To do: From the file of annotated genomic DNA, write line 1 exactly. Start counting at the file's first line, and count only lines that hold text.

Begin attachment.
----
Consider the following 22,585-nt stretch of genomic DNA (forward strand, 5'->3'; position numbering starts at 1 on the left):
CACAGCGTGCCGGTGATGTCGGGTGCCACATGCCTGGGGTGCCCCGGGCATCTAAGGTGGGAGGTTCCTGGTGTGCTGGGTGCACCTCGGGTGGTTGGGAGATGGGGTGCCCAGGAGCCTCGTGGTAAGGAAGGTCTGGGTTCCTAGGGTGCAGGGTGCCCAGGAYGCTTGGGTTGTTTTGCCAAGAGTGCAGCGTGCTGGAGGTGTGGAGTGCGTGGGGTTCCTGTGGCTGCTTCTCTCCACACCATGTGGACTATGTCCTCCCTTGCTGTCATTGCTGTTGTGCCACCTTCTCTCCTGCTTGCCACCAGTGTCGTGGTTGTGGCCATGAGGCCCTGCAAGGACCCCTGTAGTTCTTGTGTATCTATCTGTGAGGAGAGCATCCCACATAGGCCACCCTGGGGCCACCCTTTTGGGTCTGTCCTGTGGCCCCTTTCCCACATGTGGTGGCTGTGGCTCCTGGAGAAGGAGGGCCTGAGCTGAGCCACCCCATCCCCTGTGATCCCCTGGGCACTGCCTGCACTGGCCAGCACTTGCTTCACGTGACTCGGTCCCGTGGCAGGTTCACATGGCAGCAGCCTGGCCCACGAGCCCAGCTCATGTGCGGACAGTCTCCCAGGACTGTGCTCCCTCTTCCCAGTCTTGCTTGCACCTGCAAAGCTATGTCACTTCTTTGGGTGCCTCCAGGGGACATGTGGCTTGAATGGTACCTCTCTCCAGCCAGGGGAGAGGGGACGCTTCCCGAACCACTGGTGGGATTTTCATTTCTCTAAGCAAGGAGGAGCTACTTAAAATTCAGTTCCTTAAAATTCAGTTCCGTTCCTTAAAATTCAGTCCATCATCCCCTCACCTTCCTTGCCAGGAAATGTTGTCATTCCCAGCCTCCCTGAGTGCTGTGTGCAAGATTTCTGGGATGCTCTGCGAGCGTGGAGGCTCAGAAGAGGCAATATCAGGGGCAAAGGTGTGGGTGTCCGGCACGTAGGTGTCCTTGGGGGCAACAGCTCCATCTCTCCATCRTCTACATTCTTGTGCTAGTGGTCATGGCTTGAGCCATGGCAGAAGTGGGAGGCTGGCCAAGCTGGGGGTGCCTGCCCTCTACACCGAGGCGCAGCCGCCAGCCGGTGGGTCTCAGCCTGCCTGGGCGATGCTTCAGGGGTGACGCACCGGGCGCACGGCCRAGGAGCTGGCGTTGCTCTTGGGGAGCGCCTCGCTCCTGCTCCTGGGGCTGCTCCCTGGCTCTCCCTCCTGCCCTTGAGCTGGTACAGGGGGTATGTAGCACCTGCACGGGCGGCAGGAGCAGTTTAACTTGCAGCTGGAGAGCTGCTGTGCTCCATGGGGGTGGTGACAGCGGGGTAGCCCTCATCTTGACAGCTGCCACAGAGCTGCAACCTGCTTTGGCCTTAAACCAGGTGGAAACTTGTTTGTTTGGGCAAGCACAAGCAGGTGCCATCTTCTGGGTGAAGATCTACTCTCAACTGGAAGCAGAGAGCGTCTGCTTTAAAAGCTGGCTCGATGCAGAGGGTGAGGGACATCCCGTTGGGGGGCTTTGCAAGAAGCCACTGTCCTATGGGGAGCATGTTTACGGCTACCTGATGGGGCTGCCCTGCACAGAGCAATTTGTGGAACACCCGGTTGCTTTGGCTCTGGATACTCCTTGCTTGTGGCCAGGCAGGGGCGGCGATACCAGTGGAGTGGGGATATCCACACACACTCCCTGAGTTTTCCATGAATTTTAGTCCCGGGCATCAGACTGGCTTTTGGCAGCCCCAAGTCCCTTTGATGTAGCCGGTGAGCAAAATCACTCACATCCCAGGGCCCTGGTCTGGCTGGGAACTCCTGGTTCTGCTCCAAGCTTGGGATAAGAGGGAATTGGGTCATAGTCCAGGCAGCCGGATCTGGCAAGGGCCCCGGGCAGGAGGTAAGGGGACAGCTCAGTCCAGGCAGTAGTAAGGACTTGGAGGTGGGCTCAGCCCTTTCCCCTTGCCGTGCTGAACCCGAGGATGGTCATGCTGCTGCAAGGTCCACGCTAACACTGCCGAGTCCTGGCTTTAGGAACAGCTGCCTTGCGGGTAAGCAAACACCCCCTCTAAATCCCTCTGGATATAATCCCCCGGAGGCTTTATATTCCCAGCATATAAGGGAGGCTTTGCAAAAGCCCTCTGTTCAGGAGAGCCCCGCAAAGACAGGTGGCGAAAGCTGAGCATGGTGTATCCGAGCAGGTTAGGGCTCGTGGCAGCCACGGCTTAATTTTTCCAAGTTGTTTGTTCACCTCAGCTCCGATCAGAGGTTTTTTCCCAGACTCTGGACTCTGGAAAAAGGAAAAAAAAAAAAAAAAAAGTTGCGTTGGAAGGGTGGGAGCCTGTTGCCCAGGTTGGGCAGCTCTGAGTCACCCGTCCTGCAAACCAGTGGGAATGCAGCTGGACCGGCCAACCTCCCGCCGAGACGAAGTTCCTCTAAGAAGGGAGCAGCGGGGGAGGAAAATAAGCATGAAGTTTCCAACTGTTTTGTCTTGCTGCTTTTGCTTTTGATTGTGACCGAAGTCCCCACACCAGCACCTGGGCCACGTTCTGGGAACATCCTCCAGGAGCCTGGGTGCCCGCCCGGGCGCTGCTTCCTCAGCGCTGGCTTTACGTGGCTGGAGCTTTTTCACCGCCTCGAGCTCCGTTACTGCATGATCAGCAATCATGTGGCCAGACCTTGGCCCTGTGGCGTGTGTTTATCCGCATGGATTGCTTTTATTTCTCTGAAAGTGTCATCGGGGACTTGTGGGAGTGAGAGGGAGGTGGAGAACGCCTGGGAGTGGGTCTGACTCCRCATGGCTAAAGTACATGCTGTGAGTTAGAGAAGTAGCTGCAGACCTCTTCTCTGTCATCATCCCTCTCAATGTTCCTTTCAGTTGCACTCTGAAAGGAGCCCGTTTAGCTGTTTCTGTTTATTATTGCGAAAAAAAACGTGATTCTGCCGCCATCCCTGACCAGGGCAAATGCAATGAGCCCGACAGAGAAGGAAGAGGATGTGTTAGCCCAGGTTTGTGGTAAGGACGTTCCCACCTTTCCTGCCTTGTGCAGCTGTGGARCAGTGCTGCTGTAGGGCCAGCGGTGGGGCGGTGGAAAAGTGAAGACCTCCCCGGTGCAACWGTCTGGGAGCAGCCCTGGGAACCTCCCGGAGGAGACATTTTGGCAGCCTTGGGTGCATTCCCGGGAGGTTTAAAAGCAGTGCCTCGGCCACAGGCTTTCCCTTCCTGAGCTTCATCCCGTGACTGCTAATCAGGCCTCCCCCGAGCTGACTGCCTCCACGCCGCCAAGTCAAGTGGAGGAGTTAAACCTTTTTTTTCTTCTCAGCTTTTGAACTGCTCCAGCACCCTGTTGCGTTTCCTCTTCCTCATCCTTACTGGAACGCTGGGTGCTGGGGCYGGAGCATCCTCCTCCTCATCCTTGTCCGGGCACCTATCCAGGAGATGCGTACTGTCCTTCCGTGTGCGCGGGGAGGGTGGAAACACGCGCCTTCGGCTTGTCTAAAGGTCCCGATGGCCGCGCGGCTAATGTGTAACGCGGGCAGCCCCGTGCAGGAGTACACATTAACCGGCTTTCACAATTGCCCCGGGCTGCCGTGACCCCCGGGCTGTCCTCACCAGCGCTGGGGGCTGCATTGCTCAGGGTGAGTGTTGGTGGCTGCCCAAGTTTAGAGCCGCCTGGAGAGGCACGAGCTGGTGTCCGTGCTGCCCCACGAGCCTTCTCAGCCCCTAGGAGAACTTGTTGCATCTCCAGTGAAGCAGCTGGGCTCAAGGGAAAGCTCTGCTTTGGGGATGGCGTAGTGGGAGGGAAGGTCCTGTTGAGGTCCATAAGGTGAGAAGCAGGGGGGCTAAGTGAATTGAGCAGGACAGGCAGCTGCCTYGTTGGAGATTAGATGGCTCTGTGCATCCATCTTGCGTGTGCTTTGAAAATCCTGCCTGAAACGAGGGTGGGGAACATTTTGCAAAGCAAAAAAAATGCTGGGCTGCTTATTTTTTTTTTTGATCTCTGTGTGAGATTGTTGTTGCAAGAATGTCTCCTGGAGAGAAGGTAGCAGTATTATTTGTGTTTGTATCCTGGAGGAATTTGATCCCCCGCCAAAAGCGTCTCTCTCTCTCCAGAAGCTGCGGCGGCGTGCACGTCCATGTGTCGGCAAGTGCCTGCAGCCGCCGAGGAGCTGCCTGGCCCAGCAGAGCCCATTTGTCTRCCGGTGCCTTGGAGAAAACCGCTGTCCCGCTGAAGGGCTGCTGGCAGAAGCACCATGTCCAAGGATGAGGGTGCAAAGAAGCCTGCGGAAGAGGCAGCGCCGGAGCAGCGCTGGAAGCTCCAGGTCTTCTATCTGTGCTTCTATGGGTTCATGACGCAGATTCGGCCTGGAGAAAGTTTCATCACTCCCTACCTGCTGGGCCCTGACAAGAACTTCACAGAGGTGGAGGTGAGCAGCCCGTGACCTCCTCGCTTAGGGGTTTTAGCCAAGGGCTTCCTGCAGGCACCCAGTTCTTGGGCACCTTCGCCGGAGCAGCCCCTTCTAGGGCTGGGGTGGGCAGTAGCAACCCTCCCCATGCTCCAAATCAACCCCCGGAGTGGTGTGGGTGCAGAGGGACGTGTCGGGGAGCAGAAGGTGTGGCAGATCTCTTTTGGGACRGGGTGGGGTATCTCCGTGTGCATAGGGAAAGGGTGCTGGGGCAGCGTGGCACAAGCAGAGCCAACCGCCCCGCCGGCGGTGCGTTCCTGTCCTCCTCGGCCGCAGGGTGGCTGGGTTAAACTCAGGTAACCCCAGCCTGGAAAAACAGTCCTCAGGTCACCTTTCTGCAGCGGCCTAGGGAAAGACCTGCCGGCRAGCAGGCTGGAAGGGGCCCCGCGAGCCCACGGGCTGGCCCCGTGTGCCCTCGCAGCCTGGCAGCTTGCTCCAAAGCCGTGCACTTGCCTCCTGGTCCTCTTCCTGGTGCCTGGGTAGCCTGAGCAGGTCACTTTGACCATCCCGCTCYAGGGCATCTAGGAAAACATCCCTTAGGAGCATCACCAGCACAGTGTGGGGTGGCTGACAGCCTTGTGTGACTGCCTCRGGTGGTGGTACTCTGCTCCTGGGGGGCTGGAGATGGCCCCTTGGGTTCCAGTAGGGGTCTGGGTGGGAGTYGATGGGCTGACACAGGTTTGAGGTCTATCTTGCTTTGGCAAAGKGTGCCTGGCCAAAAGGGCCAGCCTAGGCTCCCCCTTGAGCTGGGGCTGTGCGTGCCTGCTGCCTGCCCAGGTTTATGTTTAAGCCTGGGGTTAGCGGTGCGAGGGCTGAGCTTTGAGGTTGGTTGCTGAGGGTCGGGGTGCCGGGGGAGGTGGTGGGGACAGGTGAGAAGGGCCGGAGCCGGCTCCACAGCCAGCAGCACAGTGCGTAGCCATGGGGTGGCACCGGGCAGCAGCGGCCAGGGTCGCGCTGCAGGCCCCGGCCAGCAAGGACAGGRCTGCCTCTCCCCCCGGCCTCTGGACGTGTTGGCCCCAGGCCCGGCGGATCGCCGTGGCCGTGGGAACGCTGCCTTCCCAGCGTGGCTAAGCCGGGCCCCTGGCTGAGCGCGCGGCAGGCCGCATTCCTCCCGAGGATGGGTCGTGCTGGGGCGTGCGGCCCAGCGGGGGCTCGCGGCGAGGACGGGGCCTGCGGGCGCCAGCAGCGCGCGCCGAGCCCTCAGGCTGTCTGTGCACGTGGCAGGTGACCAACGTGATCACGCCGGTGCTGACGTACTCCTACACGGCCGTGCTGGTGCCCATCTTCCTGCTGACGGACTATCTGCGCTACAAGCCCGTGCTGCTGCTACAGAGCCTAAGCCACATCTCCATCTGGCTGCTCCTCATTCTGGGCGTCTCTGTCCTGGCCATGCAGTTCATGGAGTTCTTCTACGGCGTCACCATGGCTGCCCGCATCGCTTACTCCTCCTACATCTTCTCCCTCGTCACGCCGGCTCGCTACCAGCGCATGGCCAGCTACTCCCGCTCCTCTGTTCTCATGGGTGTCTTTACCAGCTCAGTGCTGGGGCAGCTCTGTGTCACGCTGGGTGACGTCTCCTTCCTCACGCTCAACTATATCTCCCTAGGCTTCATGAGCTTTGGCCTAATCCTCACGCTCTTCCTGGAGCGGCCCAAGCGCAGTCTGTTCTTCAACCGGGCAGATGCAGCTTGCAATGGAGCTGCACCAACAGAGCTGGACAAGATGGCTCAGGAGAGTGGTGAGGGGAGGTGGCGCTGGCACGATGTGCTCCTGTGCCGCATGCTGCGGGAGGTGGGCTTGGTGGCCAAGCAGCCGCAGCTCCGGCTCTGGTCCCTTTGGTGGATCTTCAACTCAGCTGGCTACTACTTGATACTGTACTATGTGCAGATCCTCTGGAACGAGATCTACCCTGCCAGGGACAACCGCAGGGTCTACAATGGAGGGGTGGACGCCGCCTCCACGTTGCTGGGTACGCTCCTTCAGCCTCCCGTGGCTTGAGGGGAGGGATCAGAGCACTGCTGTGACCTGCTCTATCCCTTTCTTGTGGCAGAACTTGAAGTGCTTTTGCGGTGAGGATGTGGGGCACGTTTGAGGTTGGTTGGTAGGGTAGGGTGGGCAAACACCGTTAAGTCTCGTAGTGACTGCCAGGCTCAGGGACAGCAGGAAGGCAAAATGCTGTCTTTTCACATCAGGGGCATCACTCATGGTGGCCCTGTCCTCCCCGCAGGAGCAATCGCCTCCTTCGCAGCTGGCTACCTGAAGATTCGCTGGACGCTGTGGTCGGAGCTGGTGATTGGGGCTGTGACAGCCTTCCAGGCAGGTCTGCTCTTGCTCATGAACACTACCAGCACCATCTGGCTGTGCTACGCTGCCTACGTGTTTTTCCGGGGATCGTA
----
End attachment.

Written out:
Consider the following 22,585-nt stretch of genomic DNA (forward strand, 5'->3'; position numbering starts at 1 on the left):